By Azum Z. Ali, MPP’13, Correspondent
They say that the more you find out, the less you know. In my final few weeks at HKS, I have confronted my own naïveté.
HKS is a meeting point for hundreds of students from all walks of life and from every corner of the world, working to address their common interest in the public good. Indeed, we are trained as policy architects, with tools and frameworks to lead, reduce conflict and maximize public value for all.
Or maybe, value just for some.
The recent bout of heavy media attention regarding Kennedy School academic work may be perfectly timed for the introspective amongst us. Jason Richwine’s PhD was minted on the premise that IQ should yield a racially-segmented hierarchy somewhere under the “white native” population in America. Substantive outrage aside, Richwine’s 2009 dissertation is simply hurtful. First, no one should have to confront the idea that their race determines their cognitive abilities, because it’s simply not true. Second, this idea was peddled at the doctoral level of our very own program.
For me, the worst feature of this affair is that Richwine’s thesis was not really “discovered”. It merely surfaced after Richwine’s more recent work on the cost of immigration reform prompted some investigative Googling. This thesis sat on the HKS Library’s shelves seeding other racist policies for years. It was literally under our noses, or under our feet, as we listened to Forum speakers address the very racism the thesis espoused.
Furthermore, I realize that it may be possible that I could have casually hung out with a future Richwine at a Quorum Call. If we just found out about one racist thesis published four years ago, surely there is at least one other person who endorses an equally reprehensible worldview somewhere in our class of 2013. It may be overt racism, homophobia, sexism, apartheid, Islamophobia, or classism. All of which is forgiven over some Goldfish, pretzels and a few drinks.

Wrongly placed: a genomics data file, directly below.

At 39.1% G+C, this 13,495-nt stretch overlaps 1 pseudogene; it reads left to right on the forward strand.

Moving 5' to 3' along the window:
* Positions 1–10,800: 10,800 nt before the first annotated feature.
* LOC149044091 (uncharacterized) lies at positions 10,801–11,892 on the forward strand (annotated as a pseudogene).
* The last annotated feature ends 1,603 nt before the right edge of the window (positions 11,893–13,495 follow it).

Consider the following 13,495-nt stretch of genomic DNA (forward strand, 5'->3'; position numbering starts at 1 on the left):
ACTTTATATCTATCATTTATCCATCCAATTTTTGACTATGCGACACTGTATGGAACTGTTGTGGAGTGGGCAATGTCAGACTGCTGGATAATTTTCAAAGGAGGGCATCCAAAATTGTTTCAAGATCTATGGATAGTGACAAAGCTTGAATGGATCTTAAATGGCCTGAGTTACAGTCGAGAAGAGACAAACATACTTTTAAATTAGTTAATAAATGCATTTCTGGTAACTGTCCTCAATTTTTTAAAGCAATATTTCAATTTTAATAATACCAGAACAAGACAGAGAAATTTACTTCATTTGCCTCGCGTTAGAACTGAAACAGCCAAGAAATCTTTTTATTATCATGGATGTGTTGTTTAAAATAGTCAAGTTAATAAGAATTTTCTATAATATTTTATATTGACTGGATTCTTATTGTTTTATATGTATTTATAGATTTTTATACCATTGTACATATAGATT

I am not naïve enough to think that there aren’t people out there who want to dehumanize others. We’re well aware of widespread dehumanization based on immigration status, gender, color and religion. But the sad reality is that there are both students and faculty here – within HKS – who provide the thought leadership on it.
During my time at HKS, I’ve already foregone answers to tough questions on dehumanization. Why are minority racial groups excluded from the national security apparatus? Why do male-majority chambers get to decide women’s rights?
I’ve also observed both the beauty and fallacy of our human moments. We shared a human moment on Marathon Monday, and truly felt it while we sheltered in place. We assembled, wept and donated for the victims in Boston – my home of 25 years – in a moment of strength. I contrast this with the way we sat feeble in front of the NRA President in the Forum, as he skillfully rationalized the cause of terrorism in an elementary school and a movie theater over the past year. When terror struck during a Mother’s Day parade in New Orleans, or when it strikes daily in Anacostia or South Side, we barely bat an eye.
But in our institution, WMD terrorism gets the attention of at least one seminar every week. It’s worth asking ourselves whether human moments are just for some.
In some ways, the awareness of Richwine’s thesis provides some answers. He encapsulates the heartbreak that I’ve experienced in realizing that not everyone here asks what they can do for their country. Some people ask what they can do for the supremacy of their race, or their class.
If I look back at my two years and ask what it was all for, maybe it was to reset expectations, and realize that frameworks perpetuate ignorance too. For most of us “getting on the balcony” is the means for diagnosing the context for leadership. But for some rock star MPP or MPA, the balcony is the perch of privilege from which they dehumanize the weak, cast the poor as lazy, and mark the dark-skinned as “low-IQ”.
But looking at my time another way, maybe it was to be inspired. In this context, a few of our classmates rejected the game as given. Their 3D negotiation deal-design diagram led them to seed national press coverage of a racist dissertation, collect the signatures of thousands, and then lay them on the table with the University leadership with a clear message: “never again”.
The most inspirational lesson I received was in “Religion, Politics, and Public Policy”, where my classmates of all religious backgrounds, believers or not, seemed to agree to not merely coexist, but to develop a thick tolerance of one another.
If both Richwine and his class of 2013 protégé are policy architects, then so am I. Even as a brown-skinned guy with a name too hard to pronounce correctly the first ten times you try and an introverted space junk enthusiast, I still have the imperative to lead for the public good.
And most importantly, even if you exclude me by race, I reflect on the fact that I will still independently think for myself. I still get to believe in what I believe: idealist, realist, naïve or not.